I guess it's been discussed and decided, but I'd like to add, that since the 22LR shortage, FREE spent 22LR cases are not common anymore. Obviously the cases are still out there, but if your source thinks the cases have some value, you'll be paying for them. And just like anything else in swaging (and reloading) consistency is key, so it's best to use the same manufacturer for best results...try finding someone to sell you a flat rate box full of 22LR spent cases that have matching HS You'll surely be paying more than scrap brass value.
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  17. #17
    Boolit Buddy tiger762's Avatar
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    Let's cut to the chase. There is no way to make this a profitable work-from-home business The cost of extruded lead wire is $3/pound. Once RCE stopped making jackets, the prices are outrageous. The cost of finished bullets. So one could cast cores and use cartridge brass. Yep, and do 25-50 bullets an hour after it's all said and done. I bought all the 30cal and 45cal jackets I'll ever need from RCE in 2015, but I prefer to use cartridge brass where possible because I cannot replace the jackets I have. Yes, Center X Bullets. We all know of that. Premium price. No thank you.

  18. #18
    Boolit Buddy gc45's Avatar
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    For me it was just to time consuming and it ain't that profitable even for ones self. I could make many, many times more money working than making 224 bullets. It is a good hobby though for those who have time on their hands. Many of us older guys had this same discussion long ago, before computers came along. I still have a friend who spends cold winters in Montana making them saying, he has little to do when its cold. He then has plenty of bullets for summer gopher shooting so in his case it's worth it...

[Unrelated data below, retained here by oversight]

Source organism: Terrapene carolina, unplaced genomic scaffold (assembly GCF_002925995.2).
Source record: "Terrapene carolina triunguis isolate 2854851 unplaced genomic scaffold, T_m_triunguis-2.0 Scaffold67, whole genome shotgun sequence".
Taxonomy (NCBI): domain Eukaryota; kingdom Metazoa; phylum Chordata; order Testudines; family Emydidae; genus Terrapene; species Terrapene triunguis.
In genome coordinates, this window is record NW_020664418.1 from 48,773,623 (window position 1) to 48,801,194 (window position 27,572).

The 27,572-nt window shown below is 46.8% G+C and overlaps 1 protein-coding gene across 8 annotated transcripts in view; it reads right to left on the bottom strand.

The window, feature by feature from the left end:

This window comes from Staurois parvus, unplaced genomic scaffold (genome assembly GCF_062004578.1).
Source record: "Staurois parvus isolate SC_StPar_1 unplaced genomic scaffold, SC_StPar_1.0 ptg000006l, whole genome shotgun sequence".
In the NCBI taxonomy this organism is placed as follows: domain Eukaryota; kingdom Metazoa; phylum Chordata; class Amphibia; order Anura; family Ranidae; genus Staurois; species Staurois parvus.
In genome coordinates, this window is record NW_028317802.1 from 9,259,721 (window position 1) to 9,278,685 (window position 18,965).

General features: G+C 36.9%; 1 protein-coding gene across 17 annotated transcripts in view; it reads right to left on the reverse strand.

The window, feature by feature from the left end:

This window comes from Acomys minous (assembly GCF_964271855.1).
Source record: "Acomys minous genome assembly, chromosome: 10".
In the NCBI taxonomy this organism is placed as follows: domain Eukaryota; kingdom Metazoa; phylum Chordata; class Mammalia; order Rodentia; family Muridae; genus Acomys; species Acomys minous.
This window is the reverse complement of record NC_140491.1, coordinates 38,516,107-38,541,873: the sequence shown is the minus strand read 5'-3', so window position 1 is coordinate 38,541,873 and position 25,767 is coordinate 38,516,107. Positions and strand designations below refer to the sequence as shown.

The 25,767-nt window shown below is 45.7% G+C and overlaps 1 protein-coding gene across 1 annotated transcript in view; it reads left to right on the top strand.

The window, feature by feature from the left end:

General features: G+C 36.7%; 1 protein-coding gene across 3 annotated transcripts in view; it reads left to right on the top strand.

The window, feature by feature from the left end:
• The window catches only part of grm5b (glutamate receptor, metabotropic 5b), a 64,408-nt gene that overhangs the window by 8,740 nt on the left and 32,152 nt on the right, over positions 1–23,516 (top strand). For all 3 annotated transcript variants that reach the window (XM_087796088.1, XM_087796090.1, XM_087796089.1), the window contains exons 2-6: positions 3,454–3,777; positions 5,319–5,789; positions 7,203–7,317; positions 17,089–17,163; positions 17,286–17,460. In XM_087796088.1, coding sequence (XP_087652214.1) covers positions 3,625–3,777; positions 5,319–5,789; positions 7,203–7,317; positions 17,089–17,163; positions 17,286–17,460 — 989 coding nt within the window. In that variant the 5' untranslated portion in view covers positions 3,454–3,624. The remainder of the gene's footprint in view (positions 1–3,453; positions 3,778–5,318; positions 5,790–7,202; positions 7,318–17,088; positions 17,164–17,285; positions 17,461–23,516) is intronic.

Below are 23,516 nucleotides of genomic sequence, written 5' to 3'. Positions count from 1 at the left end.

19. #19
    I never viewed swaging as a way to make cheap bullets. With top notch jackets like J4 and high quality lead wire, you can make excellent, high precision bullets tailored to your specific needs. They aren't cheap, but I got started in swaging for performance. When I started, there were virtually no low drag bullets available so I started making them for other competitive shooters for 600 and 1000 yard competition and long range hunting. Now there are lots of excellent (and not so great) low drag bullets to choose from. I still have a couple of designs I make for myself and a few other people, as well as swaging paper patch slugs for a few calibers but they are not cheap.

    Home swaging will never be as fast or cheap as casting, but you have the opportunity to make bullets that can use far more potential of your weapons.

    I think a lot of people try to compare casting and swaging, but that is a serious apples and oranges comparison. Swaging with good equipment, components and care can make high precision bullets that can use every bit of performance out of a bottle necked center fire rifle. Cast bullets can never compete in that realm. You can shoot them, but they are a compromise at best except for some straight walled rifle and pistol cartridges, where they work very well.

  20. #20
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    A good question and certainly the right place to ask here from the OP. One that has been debated since ...... well a long time I'm sure.

    I'll attempt to offer a bit of the pro swaging side without being bias

    A lot of info buried here to answer all questions but might take a while to find. As for the accuracy of bullets made from 22lr brass, or any brass case for that matter, I have always been surprised at the accuracy I have obtained. We had a postal shoot many years ago where we all posted two 5 shot group sizes with these 22 cal bullets. Seems most were able to achieve 1/2MOA and some even better some not. I have shot many different caliber bullets made from various scrap brass into very small groups, I have posted many pics of these groups and will find a few to post here for those interested.